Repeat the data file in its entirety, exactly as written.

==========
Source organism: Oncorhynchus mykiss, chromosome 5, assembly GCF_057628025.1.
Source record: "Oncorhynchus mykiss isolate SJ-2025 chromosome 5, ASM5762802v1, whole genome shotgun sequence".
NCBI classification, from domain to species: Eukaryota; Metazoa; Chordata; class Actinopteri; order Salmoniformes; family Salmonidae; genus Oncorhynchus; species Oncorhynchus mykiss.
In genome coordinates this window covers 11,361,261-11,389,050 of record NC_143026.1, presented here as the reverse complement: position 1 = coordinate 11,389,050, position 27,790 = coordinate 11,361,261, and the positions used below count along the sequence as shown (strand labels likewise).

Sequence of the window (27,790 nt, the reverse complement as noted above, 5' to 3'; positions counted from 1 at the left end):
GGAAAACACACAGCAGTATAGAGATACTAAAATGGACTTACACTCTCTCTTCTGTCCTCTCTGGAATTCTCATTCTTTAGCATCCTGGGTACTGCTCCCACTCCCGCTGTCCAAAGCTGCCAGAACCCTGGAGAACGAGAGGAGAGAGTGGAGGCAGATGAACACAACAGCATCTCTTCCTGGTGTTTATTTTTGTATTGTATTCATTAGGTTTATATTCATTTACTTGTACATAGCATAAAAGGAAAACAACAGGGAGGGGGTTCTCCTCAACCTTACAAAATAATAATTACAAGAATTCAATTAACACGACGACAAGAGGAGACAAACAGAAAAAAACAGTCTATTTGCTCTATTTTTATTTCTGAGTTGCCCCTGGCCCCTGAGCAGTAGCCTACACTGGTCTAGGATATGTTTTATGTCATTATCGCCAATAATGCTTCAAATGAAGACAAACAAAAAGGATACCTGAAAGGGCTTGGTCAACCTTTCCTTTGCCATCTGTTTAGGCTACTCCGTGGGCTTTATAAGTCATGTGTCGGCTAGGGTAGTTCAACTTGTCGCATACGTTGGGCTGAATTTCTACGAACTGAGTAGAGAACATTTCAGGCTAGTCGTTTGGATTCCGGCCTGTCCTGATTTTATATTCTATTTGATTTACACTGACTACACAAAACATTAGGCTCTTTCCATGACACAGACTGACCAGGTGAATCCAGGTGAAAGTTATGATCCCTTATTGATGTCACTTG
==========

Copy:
Source organism: Oncorhynchus mykiss, chromosome 5, assembly GCF_057628025.1.
Source record: "Oncorhynchus mykiss isolate SJ-2025 chromosome 5, ASM5762802v1, whole genome shotgun sequence".
NCBI classification, from domain to species: Eukaryota; Metazoa; Chordata; class Actinopteri; order Salmoniformes; family Salmonidae; genus Oncorhynchus; species Oncorhynchus mykiss.
In genome coordinates this window covers 11,361,261-11,389,050 of record NC_143026.1, presented here as the reverse complement: position 1 = coordinate 11,389,050, position 27,790 = coordinate 11,361,261, and the positions used below count along the sequence as shown (strand labels likewise).

Sequence of the window (27,790 nt, the reverse complement as noted above, 5' to 3'; positions counted from 1 at the left end):
GGAAAACACACAGCAGTATAGAGATACTAAAATGGACTTACACTCTCTCTTCTGTCCTCTCTGGAATTCTCATTCTTTAGCATCCTGGGTACTGCTCCCACTCCCGCTGTCCAAAGCTGCCAGAACCCTGGAGAACGAGAGGAGAGAGTGGAGGCAGATGAACACAACAGCATCTCTTCCTGGTGTTTATTTTTGTATTGTATTCATTAGGTTTATATTCATTTACTTGTACATAGCATAAAAGGAAAACAACAGGGAGGGGGTTCTCCTCAACCTTACAAAATAATAATTACAAGAATTCAATTAACACGACGACAAGAGGAGACAAACAGAAAAAAACAGTCTATTTGCTCTATTTTTATTTCTGAGTTGCCCCTGGCCCCTGAGCAGTAGCCTACACTGGTCTAGGATATGTTTTATGTCATTATCGCCAATAATGCTTCAAATGAAGACAAACAAAAAGGATACCTGAAAGGGCTTGGTCAACCTTTCCTTTGCCATCTGTTTAGGCTACTCCGTGGGCTTTATAAGTCATGTGTCGGCTAGGGTAGTTCAACTTGTCGCATACGTTGGGCTGAATTTCTACGAACTGAGTAGAGAACATTTCAGGCTAGTCGTTTGGATTCCGGCCTGTCCTGATTTTATATTCTATTTGATTTACACTGACTACACAAAACATTAGGCTCTTTCCATGACACAGACTGACCAGGTGAATCCAGGTGAAAGTTATGATCCCTTATTGATGTCACTTG